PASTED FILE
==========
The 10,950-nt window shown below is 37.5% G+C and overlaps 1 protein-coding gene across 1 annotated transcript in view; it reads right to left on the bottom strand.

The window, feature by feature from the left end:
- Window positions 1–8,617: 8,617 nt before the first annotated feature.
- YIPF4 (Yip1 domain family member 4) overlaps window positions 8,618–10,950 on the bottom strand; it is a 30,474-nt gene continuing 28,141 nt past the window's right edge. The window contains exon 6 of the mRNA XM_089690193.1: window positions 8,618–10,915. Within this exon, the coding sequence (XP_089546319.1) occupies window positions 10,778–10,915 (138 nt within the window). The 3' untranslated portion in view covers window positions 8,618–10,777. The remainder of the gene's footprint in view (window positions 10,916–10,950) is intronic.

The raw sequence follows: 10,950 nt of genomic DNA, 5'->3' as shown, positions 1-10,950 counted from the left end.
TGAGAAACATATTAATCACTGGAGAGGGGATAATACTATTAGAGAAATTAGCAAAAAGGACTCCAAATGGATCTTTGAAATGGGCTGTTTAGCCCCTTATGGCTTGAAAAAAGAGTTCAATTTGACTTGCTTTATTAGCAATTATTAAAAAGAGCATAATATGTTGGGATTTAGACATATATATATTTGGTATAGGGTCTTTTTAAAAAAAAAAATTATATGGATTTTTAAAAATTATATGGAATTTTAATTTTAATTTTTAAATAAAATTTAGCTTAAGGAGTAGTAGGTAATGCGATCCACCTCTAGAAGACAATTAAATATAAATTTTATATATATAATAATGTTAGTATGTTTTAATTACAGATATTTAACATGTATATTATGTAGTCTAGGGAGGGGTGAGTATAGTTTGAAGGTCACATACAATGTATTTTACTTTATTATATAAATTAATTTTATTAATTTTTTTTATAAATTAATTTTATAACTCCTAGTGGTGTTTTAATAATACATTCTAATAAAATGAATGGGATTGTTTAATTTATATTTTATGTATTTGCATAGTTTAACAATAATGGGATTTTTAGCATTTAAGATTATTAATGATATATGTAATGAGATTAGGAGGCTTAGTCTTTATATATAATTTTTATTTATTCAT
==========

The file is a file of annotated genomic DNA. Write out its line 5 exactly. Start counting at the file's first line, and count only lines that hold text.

The raw sequence follows: 10,950 nt of genomic DNA, 5'->3' as shown, positions 1-10,950 counted from the left end.